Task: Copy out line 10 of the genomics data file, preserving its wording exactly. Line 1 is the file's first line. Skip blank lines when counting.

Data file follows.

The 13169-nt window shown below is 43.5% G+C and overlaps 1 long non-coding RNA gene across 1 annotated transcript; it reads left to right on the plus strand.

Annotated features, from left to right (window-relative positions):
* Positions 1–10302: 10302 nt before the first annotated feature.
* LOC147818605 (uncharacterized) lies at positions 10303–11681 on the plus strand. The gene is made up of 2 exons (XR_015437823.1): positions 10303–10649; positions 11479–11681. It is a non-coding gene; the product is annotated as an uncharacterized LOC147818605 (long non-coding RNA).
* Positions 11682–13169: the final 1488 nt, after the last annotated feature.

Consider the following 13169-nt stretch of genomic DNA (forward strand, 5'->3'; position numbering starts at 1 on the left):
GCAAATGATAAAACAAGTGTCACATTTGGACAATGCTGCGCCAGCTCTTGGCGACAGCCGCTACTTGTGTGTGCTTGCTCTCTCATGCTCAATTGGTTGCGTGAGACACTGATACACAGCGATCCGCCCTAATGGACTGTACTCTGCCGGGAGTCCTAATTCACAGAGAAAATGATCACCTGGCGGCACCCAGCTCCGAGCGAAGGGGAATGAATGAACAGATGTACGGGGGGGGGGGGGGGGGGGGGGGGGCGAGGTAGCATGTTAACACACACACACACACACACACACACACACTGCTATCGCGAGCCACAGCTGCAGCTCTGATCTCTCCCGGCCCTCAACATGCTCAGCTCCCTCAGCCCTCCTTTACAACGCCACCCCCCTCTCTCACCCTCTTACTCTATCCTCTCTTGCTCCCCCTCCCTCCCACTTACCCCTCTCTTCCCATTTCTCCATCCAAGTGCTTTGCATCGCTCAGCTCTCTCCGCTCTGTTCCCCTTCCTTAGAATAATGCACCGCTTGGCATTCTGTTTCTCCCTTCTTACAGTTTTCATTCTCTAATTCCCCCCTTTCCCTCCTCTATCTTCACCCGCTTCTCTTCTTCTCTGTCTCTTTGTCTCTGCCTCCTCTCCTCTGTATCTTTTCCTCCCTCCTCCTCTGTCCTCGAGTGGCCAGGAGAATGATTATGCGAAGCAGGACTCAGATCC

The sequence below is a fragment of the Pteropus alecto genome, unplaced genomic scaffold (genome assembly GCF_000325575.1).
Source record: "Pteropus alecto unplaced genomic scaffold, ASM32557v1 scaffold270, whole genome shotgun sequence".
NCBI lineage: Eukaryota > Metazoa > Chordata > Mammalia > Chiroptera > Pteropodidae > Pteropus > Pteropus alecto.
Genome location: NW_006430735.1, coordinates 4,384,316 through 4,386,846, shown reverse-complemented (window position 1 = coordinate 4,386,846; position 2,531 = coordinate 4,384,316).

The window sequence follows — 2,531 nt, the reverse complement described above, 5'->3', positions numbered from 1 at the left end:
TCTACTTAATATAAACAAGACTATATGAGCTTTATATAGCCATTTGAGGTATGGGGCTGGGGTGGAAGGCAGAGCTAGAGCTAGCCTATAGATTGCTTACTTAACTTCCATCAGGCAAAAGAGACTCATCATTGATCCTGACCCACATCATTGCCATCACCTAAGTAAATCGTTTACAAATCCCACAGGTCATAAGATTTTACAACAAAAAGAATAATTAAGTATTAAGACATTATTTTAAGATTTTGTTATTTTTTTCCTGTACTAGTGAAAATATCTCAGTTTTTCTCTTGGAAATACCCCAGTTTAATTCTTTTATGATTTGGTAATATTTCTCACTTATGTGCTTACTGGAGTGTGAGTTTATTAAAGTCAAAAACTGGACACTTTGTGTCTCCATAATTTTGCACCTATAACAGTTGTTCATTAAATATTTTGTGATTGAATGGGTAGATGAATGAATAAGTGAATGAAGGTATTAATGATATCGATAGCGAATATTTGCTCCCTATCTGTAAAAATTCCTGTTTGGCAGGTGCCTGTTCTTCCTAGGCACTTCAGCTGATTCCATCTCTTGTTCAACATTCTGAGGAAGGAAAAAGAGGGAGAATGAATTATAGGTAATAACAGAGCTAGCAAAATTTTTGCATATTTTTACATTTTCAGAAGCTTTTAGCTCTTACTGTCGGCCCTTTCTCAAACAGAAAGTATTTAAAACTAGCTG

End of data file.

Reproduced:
NCBI lineage: Eukaryota > Metazoa > Chordata > Mammalia > Chiroptera > Pteropodidae > Pteropus > Pteropus alecto.